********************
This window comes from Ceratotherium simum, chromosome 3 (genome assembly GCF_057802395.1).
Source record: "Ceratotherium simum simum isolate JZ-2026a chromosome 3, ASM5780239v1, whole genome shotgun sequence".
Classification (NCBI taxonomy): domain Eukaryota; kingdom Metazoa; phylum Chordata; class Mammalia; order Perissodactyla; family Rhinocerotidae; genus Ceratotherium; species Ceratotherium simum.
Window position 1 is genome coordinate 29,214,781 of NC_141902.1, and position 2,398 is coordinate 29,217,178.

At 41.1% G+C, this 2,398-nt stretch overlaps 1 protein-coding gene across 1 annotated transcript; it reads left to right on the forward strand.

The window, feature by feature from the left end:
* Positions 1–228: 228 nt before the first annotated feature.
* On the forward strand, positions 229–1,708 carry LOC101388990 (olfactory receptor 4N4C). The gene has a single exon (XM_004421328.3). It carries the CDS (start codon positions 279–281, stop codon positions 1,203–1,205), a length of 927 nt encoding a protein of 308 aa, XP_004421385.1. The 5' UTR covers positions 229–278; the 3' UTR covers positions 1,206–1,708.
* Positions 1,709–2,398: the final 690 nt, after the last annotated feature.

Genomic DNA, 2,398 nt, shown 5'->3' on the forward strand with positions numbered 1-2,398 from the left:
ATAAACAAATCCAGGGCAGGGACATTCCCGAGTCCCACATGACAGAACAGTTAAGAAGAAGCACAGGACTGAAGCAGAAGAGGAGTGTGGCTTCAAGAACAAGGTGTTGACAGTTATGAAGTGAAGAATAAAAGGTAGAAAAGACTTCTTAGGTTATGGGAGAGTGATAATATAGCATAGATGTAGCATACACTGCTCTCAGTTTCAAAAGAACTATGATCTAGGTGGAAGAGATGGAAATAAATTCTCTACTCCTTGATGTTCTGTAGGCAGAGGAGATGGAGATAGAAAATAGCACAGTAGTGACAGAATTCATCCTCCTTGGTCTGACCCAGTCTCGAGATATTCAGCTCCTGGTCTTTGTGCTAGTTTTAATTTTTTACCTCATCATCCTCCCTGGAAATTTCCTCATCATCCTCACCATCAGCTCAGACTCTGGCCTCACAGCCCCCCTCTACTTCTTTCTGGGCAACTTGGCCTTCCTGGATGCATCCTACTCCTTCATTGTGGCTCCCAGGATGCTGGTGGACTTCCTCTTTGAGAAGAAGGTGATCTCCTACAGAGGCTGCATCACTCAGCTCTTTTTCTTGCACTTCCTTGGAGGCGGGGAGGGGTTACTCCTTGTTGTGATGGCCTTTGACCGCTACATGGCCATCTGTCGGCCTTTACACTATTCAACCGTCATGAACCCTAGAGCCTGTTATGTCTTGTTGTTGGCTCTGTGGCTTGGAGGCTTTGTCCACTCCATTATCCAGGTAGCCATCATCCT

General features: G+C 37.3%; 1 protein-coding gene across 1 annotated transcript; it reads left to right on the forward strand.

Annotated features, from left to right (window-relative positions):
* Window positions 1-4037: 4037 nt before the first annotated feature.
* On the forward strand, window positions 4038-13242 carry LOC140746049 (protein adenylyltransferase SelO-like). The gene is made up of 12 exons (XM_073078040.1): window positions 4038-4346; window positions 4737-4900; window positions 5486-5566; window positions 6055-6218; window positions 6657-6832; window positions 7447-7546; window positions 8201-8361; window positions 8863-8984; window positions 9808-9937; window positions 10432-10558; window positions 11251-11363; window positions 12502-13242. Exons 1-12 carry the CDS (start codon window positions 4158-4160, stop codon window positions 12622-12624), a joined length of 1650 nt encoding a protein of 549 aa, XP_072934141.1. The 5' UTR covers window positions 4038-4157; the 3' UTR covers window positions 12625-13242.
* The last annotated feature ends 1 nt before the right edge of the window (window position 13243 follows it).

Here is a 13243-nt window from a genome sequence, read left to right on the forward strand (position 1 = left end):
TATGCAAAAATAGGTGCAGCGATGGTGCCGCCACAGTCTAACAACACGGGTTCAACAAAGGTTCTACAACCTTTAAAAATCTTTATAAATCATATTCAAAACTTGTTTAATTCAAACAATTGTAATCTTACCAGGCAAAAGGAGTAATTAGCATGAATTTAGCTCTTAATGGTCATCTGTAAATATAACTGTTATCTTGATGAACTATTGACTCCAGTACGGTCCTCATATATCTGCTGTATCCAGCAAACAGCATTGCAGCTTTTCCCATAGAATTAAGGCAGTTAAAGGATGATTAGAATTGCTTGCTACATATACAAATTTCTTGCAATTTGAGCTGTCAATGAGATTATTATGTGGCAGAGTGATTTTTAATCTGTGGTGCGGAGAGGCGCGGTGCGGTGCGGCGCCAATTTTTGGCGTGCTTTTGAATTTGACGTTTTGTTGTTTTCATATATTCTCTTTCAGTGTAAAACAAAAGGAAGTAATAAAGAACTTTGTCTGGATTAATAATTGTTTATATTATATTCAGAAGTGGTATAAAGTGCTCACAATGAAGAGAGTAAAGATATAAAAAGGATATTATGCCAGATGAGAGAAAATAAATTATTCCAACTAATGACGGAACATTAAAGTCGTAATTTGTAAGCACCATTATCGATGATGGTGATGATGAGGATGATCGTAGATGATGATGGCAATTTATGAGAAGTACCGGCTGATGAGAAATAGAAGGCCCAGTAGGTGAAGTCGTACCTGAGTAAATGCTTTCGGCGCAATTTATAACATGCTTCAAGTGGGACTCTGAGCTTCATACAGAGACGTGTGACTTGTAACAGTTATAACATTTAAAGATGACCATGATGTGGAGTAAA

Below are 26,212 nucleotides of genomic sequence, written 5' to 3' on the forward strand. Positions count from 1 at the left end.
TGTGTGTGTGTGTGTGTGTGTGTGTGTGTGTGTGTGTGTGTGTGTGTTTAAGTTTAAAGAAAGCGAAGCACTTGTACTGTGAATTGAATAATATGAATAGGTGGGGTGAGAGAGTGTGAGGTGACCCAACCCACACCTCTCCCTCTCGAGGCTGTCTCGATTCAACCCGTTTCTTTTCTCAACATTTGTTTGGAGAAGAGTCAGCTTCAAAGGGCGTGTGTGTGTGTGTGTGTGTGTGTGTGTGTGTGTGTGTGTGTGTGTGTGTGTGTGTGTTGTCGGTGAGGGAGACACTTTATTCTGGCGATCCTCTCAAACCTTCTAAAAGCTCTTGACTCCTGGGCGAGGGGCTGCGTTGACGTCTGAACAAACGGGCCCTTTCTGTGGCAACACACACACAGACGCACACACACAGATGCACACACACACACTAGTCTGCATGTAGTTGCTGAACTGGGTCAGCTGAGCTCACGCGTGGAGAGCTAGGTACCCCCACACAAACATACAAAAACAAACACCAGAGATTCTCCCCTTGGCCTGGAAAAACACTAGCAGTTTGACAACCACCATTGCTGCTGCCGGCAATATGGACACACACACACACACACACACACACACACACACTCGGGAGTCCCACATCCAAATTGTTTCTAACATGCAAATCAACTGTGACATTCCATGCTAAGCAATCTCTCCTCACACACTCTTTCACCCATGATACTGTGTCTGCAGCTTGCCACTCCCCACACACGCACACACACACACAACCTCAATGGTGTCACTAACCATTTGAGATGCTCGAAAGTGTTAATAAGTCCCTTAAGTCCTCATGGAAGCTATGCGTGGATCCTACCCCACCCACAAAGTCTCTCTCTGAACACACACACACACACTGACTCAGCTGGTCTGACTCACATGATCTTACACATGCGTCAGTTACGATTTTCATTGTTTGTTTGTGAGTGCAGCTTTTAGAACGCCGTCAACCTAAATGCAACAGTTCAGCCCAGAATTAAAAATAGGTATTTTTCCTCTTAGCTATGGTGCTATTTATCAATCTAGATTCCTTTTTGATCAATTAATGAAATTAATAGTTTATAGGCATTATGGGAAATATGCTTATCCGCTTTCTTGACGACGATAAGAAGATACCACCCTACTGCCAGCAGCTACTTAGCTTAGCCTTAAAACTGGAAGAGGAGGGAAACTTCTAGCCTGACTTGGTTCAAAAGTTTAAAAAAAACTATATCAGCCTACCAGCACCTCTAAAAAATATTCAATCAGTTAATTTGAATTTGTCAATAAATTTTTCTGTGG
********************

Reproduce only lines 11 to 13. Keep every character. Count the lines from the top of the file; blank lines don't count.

ATAAACAAATCCAGGGCAGGGACATTCCCGAGTCCCACATGACAGAACAGTTAAGAAGAAGCACAGGACTGAAGCAGAAGAGGAGTGTGGCTTCAAGAACAAGGTGTTGACAGTTATGAAGTGAAGAATAAAAGGTAGAAAAGACTTCTTAGGTTATGGGAGAGTGATAATATAGCATAGATGTAGCATACACTGCTCTCAGTTTCAAAAGAACTATGATCTAGGTGGAAGAGATGGAAATAAATTCTCTACTCCTTGATGTTCTGTAGGCAGAGGAGATGGAGATAGAAAATAGCACAGTAGTGACAGAATTCATCCTCCTTGGTCTGACCCAGTCTCGAGATATTCAGCTCCTGGTCTTTGTGCTAGTTTTAATTTTTTACCTCATCATCCTCCCTGGAAATTTCCTCATCATCCTCACCATCAGCTCAGACTCTGGCCTCACAGCCCCCCTCTACTTCTTTCTGGGCAACTTGGCCTTCCTGGATGCATCCTACTCCTTCATTGTGGCTCCCAGGATGCTGGTGGACTTCCTCTTTGAGAAGAAGGTGATCTCCTACAGAGGCTGCATCACTCAGCTCTTTTTCTTGCACTTCCTTGGAGGCGGGGAGGGGTTACTCCTTGTTGTGATGGCCTTTGACCGCTACATGGCCATCTGTCGGCCTTTACACTATTCAACCGTCATGAACCCTAGAGCCTGTTATGTCTTGTTGTTGGCTCTGTGGCTTGGAGGCTTTGTCCACTCCATTATCCAGGTAGCCATCATCCT

General features: G+C 37.3%; 1 protein-coding gene across 1 annotated transcript; it reads left to right on the forward strand.

Annotated features, from left to right (window-relative positions):